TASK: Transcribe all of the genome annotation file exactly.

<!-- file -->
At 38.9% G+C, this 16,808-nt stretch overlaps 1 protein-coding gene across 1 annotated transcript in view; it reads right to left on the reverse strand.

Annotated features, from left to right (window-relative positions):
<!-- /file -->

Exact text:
At 38.9% G+C, this 16,808-nt stretch overlaps 1 protein-coding gene across 1 annotated transcript in view; it reads right to left on the reverse strand.

Annotated features, from left to right (window-relative positions):